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Photo of worms

These nematode worms are smaller than a grain of sand.

In "Genes for Youth" Alan visits with scientist and nematode worm expert Dr. Cynthia Kenyon at the University of San Francisco. Kenyon is particularly interested in the aging process, and her worms have provided some amazing insights. "How could the way a worm ages be anything like the way we age?" asks Alan.

As Alan soon learns, old age effects nematode worms and humans in much the same way. Younger organisms tend to writhe happily about while their elder counterparts, all of twelve days old, prefer to take it easy, their aging muscles showing visible signs of deterioration.

Photo of Alan, Kenyon and a "worm"
Kenyon uses a giant worm model to demonstrate how to halt the aging process.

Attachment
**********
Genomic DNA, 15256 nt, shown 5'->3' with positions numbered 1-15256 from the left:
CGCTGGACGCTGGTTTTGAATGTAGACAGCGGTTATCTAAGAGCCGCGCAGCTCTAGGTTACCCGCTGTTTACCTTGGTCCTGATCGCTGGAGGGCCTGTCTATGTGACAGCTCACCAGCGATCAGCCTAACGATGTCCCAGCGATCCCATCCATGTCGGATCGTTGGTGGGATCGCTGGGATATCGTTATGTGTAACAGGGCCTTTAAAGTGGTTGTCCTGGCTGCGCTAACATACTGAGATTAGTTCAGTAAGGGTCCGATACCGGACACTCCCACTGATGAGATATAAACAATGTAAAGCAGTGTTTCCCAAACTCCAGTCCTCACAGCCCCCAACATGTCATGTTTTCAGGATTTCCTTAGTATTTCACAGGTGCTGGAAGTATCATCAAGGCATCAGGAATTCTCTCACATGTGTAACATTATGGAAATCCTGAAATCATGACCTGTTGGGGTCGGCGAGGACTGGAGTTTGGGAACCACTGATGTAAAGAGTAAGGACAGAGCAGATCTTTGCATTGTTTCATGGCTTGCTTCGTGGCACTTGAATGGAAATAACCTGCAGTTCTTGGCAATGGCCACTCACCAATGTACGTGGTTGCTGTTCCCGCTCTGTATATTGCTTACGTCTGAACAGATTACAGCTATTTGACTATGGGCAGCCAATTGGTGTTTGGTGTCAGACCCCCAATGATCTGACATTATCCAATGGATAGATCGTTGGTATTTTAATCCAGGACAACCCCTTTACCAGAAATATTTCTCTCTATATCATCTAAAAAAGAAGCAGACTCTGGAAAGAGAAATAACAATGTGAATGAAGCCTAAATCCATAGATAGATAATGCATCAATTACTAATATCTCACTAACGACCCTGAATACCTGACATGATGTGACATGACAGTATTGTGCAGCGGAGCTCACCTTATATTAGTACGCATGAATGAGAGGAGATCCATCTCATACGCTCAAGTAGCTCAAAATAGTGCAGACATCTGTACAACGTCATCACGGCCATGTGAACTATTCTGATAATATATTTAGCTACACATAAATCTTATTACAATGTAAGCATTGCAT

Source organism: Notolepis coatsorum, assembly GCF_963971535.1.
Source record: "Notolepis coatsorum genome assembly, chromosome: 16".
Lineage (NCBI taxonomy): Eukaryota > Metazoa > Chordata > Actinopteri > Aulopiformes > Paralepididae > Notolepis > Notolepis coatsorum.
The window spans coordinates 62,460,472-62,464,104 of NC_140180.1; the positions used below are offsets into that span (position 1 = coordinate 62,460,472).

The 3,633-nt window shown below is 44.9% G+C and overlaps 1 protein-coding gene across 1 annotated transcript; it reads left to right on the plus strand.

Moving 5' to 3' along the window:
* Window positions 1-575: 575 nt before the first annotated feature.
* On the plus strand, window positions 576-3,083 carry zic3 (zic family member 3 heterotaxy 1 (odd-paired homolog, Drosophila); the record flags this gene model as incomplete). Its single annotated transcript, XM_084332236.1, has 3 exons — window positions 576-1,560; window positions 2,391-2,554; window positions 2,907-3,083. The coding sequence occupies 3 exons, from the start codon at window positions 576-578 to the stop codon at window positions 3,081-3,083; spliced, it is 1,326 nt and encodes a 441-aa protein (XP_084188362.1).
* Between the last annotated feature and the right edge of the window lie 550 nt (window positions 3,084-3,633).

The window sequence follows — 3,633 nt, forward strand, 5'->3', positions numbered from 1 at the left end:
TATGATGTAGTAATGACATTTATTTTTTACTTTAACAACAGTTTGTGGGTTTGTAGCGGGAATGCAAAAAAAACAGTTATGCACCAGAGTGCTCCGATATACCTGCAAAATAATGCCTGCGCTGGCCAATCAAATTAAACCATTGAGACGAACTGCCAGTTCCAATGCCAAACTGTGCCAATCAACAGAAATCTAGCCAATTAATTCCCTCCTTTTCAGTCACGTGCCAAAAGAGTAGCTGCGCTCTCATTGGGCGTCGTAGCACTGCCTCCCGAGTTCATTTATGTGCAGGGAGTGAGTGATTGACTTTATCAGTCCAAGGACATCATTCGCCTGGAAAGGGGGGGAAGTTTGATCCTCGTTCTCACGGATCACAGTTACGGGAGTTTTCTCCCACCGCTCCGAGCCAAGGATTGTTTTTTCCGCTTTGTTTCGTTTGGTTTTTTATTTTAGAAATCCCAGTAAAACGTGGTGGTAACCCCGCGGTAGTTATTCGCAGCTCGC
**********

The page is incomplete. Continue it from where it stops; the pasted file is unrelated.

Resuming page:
In an attempt to uncover a gene that controls aging, Kenyon used chemicals to create various mutations in healthy worms. She then followed the worms closely over several generations. In most cases, the mutated genes decreased overall life span. But in some remarkable cases altering a single gene allowed a worm to live more than twice as long as normal. Kenyon's discovery has brought to light much about the way our own life span system works. As Alan says, maybe his wish to live to 106 isn't so crazy after all.

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